(by a plains farmer.)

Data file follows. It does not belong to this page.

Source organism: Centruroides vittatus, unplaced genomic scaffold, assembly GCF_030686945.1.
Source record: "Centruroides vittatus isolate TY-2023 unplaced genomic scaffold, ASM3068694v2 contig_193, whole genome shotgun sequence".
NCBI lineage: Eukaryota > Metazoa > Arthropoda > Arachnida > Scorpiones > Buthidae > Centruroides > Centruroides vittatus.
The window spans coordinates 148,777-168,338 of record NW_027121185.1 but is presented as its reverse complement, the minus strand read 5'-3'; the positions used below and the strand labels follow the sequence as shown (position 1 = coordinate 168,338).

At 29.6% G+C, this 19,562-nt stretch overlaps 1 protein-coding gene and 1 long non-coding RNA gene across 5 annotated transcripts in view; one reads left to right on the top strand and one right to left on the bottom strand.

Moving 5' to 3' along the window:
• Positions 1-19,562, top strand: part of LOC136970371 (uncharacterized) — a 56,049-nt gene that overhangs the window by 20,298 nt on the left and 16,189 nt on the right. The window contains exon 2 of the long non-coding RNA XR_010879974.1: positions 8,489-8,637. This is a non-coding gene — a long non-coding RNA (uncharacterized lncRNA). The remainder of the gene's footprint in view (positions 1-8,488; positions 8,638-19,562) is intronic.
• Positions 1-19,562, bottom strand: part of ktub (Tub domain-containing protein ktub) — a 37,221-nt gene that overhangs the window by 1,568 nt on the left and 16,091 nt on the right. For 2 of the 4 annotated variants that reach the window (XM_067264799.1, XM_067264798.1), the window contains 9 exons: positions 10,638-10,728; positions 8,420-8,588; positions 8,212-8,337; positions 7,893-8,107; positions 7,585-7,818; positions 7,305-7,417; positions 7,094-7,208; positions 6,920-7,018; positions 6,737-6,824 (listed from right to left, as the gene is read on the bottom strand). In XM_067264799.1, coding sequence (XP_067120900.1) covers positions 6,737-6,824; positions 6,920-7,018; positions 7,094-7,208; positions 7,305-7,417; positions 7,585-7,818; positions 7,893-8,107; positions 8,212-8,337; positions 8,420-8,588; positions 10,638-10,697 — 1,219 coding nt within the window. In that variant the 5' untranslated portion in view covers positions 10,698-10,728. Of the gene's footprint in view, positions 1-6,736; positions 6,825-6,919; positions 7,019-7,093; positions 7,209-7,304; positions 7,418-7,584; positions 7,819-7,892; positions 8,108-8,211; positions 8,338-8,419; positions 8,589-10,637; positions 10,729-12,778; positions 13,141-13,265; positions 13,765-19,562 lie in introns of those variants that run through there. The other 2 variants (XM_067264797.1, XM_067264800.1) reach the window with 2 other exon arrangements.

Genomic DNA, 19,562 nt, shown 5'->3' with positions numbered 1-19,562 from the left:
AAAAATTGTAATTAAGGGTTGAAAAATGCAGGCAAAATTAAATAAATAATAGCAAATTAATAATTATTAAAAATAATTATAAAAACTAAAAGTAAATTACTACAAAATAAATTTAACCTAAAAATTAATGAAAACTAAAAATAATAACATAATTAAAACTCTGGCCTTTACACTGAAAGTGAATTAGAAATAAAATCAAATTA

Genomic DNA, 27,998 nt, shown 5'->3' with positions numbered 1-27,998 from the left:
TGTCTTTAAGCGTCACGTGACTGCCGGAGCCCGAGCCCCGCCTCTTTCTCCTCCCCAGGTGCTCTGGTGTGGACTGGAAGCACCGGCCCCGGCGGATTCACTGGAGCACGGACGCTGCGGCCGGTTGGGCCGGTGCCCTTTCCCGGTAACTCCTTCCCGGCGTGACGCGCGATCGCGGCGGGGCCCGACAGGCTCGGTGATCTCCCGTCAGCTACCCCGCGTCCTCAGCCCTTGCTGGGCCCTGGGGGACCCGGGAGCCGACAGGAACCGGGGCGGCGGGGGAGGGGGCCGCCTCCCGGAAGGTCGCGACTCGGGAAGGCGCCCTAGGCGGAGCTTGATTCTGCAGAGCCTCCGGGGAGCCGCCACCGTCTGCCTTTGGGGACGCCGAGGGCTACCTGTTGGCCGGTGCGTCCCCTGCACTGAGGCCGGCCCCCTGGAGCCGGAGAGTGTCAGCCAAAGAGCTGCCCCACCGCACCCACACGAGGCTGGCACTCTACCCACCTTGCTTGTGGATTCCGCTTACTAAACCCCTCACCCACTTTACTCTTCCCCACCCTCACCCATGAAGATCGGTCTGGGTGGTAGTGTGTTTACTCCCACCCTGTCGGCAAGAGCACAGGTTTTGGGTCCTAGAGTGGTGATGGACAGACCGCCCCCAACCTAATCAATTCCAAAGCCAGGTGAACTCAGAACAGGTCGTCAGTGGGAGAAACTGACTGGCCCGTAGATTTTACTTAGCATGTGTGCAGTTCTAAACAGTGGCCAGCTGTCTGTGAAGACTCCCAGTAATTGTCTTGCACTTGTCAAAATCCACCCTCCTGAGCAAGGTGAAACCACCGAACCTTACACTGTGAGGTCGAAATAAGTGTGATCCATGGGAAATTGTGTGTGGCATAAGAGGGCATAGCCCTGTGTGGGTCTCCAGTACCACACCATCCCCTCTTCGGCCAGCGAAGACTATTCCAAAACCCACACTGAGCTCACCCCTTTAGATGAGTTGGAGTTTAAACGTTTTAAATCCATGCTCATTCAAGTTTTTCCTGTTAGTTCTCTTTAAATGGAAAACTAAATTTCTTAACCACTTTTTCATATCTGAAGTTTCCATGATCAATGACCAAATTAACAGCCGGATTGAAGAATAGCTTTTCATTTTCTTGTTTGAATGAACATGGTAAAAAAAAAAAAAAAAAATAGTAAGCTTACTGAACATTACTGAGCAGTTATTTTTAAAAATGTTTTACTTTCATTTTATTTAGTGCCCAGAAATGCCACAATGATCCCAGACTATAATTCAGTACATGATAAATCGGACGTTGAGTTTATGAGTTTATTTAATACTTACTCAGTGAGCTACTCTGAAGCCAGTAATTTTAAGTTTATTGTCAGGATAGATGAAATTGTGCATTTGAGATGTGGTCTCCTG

For many years the question of tenant right was agitated in England, until farmers succeeded in getting some protection for the capital and skill which they applied for the improvement of the land they occupied. The importance of tenant right is great for two reasons (i) It prevents personal loss; and (2) it prevents national loss. It was a very common thing for farms to be let for fourteen years, but with the option left to either landlord or tenant to cancel the lease at the end of the first seven years. Thus it often occurred that when a farmer has taken land that has been badly farmed, and perhaps at a reduced rent from what it had been leased at before, acting under the impression that he had fourteen years to work out a better system of farming, he applied his utmost skill and capital to the improvement of that land, and at the end of seven years the farm had a very different appearance. The farmer was just beginning to reap the benefit of his labor, and outlay; but the landlord had had his eye on the farm. Seeing how much better it looked, he fanced it would now make more rent. Hence it often occurred that landlords had been mean enough to take advantage of the optional clause of the lease, and give farmer the alternative of quitting the farm or paying more rent. The farmer was thus robbed of the money he had expended on the land. To prevent this again, on the other hand, some farmers would not have the optional clause in the lease, but secured the farm for four teen years. With a fair share of brains and capital this sort of farmer laid out these in the improvement of the farm during the first seven years; but the same caution that taught him to resist the optional clause also taught him to take out of the land during the last seven years all he had put into it during the first. This reduced the land, and here came in the national loss. Tenant right prevents both these losses. When the lease expired under which the farmer held his farm, and he was unable to come to terms for another, the Tenant Right Act would give him power to claim compensation for all permanent improvements he may have made, and unexhausted manures he can prove to have put in the soil; and this claim would be decided by arbitration. Now, this is just what is wanted in New Zealand to prevent both personal and national losses that are constantly taking place—sometimes for want of caution in signing documents with which the farmers have not made themselves acquainted, but more frequently through the greed and over-reaching of unprincipled, dishonest men, who having got hold of large blocks of land, are anxious to get men to settle on them —(although not always farmers) —to cultivate the soil, put up buildings and other permanent improvements, and if the settler can do it, pay a portion of the purchase money at the commencement. _ A clause is inserted in the deed binding the tenant to pay 20s. per acre at the end of three years, which, together with the deposit and purchase money is about per acre, for which sum he pays 9 per cent., interest, or about ss. per acre as rent. Then comes the crisis. If at the end of the third year the farmer finds his capital all expended in the deposit, and the improvements on the land, such as building, fencing, breaking up, and paying the rent or interest; and having made but a small return out of the land, in many cases not more than would pay harvesting and threshing; he is unable to pay the 20s. per acre, the hawk-eyed landlord, who has been watching all that has been done to improve his property, now rejoices in the fact that the farmer has to quit. The farmer is unable to fulfil the conditions of his lease, and he must leave all the improvements he has made with his money behind, and for all his landlord cares, go out into the world as naked as he came into it. Now,